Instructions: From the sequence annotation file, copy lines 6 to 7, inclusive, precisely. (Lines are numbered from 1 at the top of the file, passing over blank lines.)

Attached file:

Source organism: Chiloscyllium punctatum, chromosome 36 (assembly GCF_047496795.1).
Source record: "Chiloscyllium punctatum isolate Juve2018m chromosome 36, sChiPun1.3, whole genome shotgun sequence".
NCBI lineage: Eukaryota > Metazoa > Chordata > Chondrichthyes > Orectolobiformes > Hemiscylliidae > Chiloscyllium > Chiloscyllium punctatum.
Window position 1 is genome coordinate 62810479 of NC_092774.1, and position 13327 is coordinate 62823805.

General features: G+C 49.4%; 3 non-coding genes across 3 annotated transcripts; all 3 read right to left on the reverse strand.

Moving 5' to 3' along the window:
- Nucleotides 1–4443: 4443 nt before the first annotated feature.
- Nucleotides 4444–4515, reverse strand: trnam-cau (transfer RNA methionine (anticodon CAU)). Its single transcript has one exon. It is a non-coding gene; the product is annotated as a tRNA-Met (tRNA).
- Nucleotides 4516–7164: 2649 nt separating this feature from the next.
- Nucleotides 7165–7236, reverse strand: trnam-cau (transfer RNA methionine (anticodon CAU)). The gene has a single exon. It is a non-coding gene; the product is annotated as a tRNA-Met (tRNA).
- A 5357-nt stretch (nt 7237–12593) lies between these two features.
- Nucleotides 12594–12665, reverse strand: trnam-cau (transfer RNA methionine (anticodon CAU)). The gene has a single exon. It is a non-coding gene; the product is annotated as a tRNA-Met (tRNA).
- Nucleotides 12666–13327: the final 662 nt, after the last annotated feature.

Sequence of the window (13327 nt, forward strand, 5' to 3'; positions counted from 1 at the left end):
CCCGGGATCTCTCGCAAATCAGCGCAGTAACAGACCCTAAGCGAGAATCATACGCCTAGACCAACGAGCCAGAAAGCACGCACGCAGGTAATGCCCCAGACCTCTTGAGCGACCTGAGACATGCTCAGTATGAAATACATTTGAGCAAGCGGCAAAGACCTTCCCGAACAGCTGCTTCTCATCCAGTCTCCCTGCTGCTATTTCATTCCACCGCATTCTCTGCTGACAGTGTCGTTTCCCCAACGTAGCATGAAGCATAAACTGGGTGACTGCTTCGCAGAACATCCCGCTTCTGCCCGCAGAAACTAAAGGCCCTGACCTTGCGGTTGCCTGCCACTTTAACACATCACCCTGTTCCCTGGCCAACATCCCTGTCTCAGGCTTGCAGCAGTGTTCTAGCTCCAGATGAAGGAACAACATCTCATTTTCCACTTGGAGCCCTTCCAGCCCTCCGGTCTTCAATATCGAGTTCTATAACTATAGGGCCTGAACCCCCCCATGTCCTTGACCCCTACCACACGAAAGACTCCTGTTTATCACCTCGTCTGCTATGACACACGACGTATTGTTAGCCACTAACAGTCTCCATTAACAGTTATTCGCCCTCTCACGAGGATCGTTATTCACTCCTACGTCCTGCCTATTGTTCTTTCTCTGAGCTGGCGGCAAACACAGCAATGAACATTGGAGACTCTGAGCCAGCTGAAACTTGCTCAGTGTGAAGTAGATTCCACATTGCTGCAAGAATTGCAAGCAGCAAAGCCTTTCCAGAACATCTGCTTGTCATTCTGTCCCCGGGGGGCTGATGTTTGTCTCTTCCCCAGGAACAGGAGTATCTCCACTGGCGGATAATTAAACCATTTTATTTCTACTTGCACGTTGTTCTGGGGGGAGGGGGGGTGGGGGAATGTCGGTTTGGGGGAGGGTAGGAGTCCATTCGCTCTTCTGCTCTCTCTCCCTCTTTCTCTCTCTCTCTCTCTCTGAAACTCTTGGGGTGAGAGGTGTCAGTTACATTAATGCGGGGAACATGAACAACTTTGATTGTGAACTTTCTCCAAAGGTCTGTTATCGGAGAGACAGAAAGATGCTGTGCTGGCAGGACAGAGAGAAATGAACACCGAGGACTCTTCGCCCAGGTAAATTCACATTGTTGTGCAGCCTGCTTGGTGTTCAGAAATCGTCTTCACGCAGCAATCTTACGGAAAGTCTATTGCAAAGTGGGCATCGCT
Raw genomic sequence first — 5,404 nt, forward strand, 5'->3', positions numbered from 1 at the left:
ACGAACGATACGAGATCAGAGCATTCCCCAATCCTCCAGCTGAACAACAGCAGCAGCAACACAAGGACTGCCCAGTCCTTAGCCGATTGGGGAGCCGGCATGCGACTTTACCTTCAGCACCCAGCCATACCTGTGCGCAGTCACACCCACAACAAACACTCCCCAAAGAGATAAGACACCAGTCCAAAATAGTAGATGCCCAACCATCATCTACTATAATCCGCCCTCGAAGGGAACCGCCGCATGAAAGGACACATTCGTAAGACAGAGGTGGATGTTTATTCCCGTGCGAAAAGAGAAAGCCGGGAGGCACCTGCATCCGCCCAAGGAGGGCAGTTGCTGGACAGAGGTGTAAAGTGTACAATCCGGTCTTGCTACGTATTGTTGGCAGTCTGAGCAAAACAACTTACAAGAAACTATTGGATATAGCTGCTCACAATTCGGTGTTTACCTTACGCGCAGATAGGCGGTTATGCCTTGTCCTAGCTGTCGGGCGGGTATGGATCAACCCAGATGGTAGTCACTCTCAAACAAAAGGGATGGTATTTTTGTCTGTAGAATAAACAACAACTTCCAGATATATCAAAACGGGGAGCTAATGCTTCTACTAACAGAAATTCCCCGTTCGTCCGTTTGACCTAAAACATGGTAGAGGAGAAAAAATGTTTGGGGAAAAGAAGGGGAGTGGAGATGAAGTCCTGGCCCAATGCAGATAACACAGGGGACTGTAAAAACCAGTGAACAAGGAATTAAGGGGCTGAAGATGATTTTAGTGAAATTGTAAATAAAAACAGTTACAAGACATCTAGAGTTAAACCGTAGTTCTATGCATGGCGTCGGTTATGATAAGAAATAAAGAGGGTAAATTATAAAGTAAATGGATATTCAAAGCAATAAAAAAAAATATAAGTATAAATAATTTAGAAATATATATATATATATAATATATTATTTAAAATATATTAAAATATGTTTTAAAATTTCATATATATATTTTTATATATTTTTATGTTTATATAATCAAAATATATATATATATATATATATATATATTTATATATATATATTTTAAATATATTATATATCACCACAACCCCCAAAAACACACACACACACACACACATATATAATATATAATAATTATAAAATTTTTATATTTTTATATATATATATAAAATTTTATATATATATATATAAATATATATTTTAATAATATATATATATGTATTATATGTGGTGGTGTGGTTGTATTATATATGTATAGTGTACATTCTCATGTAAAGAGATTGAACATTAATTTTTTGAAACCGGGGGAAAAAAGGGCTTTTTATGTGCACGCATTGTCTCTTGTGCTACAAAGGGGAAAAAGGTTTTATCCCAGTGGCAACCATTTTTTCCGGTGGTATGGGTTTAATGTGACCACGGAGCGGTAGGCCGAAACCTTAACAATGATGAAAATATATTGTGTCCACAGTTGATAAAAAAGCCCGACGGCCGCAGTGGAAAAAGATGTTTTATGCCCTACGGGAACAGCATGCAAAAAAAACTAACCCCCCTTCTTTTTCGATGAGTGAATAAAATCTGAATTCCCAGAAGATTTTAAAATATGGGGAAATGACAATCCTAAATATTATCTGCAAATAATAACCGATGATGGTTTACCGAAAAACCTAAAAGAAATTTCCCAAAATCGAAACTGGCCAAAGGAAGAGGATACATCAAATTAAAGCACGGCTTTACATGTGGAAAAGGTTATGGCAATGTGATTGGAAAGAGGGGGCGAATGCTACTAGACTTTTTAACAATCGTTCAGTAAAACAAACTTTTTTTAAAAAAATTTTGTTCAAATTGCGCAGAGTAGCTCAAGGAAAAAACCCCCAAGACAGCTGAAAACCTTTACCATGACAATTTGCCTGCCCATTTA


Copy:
Moving 5' to 3' along the window:
- Nucleotides 1–4443: 4443 nt before the first annotated feature.